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by
10 May, 2005@12:00 am
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     Aaron Warshaw is just another white rapper trying to find his way into the game, right? Wrong. The emcee, who goes by the name of Awar, may sound like a cat who will just become another casualty in this game called hip-hop, but this statement is much further from the truth. With his initial foray into the mix coming in the form of Glory Days, Awar employs some of the underground’s finest in terms of production and guest lyricists to attempt to make a name for himself.

    Glory Days starts off with a bang. Awar demonstrates a natural knack for putting together solid rhymes. “Insecurity Guards” comes off quite nice as Awar makes a statement as a force to be reckoned with. When he and Manifest tackle the mic on the “Don’t Get Caught” it is apparent that Awar possesses the lyrical ability to mic duel with the best of them with one liners like “So full of shit you spit colostomy bags” and “you look bitch like Cam’ron’s pink wristbands with tampons in each hand.” He even delves into interesting territory with “Let My Nuts Swang” which may be nothing but a rant about his testicles, but entertaining nonetheless.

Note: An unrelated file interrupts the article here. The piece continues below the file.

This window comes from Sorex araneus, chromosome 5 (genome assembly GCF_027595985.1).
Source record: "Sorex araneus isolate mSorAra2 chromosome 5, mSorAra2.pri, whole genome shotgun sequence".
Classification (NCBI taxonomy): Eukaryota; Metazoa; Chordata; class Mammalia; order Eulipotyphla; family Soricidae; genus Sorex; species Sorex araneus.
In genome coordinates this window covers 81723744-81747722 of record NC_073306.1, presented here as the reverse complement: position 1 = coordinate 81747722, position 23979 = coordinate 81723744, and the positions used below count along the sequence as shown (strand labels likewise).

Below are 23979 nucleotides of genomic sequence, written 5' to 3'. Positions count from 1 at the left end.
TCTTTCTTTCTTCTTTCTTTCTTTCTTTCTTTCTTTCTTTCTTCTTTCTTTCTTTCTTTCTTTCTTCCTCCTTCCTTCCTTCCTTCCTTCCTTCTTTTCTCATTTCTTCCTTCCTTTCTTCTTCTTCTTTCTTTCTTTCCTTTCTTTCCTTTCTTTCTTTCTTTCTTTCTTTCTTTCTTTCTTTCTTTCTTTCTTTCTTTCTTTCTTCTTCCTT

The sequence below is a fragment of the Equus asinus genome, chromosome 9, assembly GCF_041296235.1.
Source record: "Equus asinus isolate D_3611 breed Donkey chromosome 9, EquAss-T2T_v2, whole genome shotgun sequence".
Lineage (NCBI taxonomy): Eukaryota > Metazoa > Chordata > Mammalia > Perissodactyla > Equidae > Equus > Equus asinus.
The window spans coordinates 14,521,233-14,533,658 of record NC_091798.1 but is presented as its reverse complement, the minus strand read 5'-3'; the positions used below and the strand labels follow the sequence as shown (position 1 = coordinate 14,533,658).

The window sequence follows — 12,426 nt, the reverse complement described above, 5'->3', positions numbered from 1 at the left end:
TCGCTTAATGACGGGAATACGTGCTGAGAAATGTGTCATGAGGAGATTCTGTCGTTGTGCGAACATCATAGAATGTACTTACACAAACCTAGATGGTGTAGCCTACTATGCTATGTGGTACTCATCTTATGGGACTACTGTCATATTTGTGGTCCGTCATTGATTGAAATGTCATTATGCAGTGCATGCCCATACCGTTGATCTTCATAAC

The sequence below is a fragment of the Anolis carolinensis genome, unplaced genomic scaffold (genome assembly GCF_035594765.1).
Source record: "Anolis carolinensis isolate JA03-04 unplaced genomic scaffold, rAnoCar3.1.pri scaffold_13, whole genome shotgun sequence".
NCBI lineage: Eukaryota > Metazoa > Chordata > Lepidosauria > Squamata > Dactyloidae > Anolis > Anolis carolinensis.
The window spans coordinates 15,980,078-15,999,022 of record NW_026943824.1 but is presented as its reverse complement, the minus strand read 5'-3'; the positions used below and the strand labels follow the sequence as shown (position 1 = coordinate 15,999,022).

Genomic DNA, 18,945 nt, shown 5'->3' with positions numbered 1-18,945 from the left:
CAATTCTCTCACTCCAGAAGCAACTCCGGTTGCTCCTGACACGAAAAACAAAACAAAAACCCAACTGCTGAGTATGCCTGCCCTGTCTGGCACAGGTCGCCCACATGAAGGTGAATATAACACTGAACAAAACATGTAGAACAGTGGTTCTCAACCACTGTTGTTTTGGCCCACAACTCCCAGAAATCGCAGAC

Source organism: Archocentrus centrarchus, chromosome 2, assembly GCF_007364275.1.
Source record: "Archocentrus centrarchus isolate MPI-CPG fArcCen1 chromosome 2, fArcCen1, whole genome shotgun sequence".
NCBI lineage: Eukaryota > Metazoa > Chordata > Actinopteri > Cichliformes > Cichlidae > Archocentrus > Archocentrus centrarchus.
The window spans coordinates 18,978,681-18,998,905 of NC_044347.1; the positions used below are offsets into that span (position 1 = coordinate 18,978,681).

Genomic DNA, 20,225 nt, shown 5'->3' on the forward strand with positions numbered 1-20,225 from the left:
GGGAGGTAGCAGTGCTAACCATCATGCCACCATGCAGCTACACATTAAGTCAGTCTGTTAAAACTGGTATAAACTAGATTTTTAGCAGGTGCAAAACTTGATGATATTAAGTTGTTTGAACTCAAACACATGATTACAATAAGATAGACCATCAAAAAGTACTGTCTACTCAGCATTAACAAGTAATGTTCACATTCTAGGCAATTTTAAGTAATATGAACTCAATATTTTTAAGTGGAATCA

Now many may say “Sure the kid can battle but what about making songs?” Well Awar demonstrates that ability pretty well also. When he takes the beautiful production by the horns and delivers his vivid vision of a perfect world on “Utopia”. Here, Awar delivers a song that showcases a ton of depth within the mind of the emcee. Sure, “Feelin Like” may feel just a tad bit sappy with the sing songy chorus, but songs such as “Purple Heart” make up for it. When Awar speaks about a lady who ends up as “damaged goods” the listener can almost feel the pain Awar speaks of. The two movement track blends effortlessly as Awar changes moods throughout.

    With JJ Brown (of Louis Logic fame) and M-Phazes handling the bulk of the production, one has got to be impressed with the results. Whether it be by the hardcore thump of “Gang Initiation” or the feel good vibes of “Utopia” the production here comes off relatively and surprisingly well. Though not a classic album, Awar’s Glory Days does achieve quite a bit in terms of being a new artist. By demonstrating a profound lyrical depth coupled with the ability to make a song, Awar is sure not to become just another number in the infinite graveyard of emcees who just didn’t have it.

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